A world awash in chemicals

We have long suspected that chemicals interact with one another, creating destructive synergies, but this has been difficult to prove since very few studies have ever looked at the combined effects of multiple chemicals. This applies not only to chemicals in the environment, like pesticide residues or plastics, but also to medications, most of which are also chemical compounds. Although medications are studied for safety, these studies are only performed on one medication at a time, even though they may very well interact with one another and with other chemicals thereby creating new compounds with different and unknown safety profiles.

Now the tip of the iceberg may be starting to emerge, as a new study from Duke University looked at the interaction between the pre-term labor drug terbutaline (Bethine), for which one million prescriptions are written every year, and ubiquitous pesticide residues. The study used rats, but it is very likely that the results apply to humans as well since rats have consistently been shown to be more resistant to chemicals than we are.

In the study, a group of pregnant rats were given terbutaline at appropriate doses and their offspring were then exposed to the pesticide chlopyrifos in residue amounts typical of human exposure. Other baby rats were exposed to the pesticide without first receiving the drug. Although some degree of brain cell damage could be demonstrated in both groups, those with the double exposure were impacted to a far greater extent, proving that the drug had sensitized their brains to the adverse effects of the pesticide. In particular, the damage involved areas of the brain known to be involved in memory and learning. Find a news release of this study at http://news.mc.duke.edu/news/article.php?id=7496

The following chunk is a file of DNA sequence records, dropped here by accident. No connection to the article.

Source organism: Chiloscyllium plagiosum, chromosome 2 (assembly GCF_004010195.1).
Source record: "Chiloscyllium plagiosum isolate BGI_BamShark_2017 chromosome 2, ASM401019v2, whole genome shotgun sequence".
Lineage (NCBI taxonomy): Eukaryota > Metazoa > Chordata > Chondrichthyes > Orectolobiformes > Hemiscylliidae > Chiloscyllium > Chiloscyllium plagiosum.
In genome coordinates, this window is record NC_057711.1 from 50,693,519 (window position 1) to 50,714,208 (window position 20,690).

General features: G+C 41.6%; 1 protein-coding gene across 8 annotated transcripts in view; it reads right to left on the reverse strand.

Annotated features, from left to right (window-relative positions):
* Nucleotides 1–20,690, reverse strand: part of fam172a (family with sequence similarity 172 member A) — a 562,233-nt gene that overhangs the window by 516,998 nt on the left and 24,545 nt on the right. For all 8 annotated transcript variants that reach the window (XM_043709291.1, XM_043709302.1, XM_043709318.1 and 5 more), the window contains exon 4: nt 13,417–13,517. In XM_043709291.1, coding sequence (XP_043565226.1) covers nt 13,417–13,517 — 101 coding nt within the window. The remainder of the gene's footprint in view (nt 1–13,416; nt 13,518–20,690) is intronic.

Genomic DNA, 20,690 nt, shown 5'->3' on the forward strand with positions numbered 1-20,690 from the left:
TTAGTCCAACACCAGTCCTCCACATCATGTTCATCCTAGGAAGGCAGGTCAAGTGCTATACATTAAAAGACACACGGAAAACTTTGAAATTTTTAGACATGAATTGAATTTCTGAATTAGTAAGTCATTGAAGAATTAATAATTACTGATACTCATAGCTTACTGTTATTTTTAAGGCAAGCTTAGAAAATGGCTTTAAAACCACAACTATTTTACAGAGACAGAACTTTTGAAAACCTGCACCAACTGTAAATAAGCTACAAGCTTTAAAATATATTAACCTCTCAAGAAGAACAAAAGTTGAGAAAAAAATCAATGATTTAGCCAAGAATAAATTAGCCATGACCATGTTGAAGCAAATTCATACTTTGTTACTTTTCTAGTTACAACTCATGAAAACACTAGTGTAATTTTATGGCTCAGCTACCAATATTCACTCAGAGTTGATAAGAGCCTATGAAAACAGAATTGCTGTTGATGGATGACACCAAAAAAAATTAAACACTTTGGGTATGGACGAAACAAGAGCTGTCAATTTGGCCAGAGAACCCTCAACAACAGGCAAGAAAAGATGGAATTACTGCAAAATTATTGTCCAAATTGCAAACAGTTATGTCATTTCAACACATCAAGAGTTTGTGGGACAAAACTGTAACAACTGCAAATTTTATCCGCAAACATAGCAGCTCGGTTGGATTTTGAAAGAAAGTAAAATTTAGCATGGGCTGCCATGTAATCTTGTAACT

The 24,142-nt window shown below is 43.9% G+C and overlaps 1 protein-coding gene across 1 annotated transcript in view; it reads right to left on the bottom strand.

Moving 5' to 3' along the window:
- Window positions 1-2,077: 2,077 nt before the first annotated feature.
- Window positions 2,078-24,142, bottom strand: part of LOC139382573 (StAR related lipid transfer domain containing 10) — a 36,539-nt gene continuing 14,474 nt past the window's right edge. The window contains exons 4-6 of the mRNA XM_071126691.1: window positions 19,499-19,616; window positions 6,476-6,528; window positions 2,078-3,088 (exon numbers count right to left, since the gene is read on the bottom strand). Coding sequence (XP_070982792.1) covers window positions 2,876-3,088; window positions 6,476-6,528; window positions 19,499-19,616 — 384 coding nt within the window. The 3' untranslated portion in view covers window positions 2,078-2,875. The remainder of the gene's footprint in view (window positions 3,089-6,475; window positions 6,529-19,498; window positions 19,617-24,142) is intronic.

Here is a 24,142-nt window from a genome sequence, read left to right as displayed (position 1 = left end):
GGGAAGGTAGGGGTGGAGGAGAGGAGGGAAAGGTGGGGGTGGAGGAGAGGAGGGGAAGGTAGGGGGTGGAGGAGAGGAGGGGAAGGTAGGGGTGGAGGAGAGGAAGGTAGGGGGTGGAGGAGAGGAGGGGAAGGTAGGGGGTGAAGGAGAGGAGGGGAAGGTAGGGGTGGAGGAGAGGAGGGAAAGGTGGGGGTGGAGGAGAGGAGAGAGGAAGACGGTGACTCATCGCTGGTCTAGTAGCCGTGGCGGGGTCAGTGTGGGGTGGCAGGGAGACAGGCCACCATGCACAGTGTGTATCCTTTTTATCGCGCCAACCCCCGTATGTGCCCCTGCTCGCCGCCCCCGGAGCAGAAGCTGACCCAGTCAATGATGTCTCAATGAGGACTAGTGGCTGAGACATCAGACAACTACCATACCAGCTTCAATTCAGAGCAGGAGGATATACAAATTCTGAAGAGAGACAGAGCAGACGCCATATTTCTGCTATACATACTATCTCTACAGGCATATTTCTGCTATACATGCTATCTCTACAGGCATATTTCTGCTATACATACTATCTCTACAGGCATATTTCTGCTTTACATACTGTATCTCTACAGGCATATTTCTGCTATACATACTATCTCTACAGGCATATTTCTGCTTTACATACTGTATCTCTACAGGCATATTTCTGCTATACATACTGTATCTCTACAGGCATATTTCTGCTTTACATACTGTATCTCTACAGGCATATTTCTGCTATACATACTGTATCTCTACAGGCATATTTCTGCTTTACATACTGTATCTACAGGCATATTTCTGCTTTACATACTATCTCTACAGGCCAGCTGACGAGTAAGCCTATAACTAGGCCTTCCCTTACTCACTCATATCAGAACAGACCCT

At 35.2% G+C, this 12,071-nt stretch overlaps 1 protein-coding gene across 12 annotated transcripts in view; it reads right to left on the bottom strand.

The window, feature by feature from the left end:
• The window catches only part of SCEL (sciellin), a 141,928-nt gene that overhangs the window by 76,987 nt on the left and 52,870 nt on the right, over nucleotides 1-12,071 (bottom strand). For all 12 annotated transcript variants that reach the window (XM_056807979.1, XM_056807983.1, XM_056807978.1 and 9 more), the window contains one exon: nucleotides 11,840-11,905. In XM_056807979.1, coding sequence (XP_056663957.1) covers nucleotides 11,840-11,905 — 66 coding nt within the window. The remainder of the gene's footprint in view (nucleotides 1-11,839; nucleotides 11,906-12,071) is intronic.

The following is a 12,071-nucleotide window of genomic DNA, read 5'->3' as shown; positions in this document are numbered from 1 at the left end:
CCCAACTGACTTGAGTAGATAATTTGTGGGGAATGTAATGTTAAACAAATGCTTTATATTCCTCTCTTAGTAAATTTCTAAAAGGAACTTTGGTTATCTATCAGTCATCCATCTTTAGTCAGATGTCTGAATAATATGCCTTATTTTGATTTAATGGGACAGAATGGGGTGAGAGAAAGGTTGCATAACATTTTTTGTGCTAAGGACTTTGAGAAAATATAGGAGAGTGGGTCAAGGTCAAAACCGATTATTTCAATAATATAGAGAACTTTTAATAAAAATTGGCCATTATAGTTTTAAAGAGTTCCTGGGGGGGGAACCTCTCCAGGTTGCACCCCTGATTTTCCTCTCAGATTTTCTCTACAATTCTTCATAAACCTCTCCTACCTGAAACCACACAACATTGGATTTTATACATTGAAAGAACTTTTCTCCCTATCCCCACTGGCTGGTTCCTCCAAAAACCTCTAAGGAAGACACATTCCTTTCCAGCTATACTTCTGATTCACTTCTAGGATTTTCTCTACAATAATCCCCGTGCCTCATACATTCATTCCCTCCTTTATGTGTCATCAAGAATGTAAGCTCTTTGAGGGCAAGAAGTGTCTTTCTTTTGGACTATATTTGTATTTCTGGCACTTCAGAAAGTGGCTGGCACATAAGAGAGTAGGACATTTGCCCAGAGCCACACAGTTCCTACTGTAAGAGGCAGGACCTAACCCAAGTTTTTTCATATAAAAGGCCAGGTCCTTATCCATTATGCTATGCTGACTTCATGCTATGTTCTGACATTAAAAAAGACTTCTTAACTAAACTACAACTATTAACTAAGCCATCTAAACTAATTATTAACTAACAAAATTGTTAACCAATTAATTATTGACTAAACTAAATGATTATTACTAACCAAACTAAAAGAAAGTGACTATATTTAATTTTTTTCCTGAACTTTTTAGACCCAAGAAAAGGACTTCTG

Studies like these can be depressing, especially if you were given this drug or, for that matter, any drug during pregnancy and your child has learning problems. However, what counts the most is that we focus on things we can do to remedy these situations.

Fortunately we have powerful and natural, non-toxic supplements such as fish oil that can help. In a recent British study performed to rigorous scientific standards, children suffering from behavioral and learning problems experienced significant improvements when given fish oil. Symptoms of hyperactivity lessened by an order of magnitude comparable to that achieved with stimulant drugs such as Ritalin. Other problem areas improved as well, including coordination, motor skills and dyslexia.

This seems to be solid evidence that fish oil, given much later in life, can still repair a great deal of damage. Read about the study at http://www.guardian.co.uk/uk_news/story/0,3604,1474653,00.html

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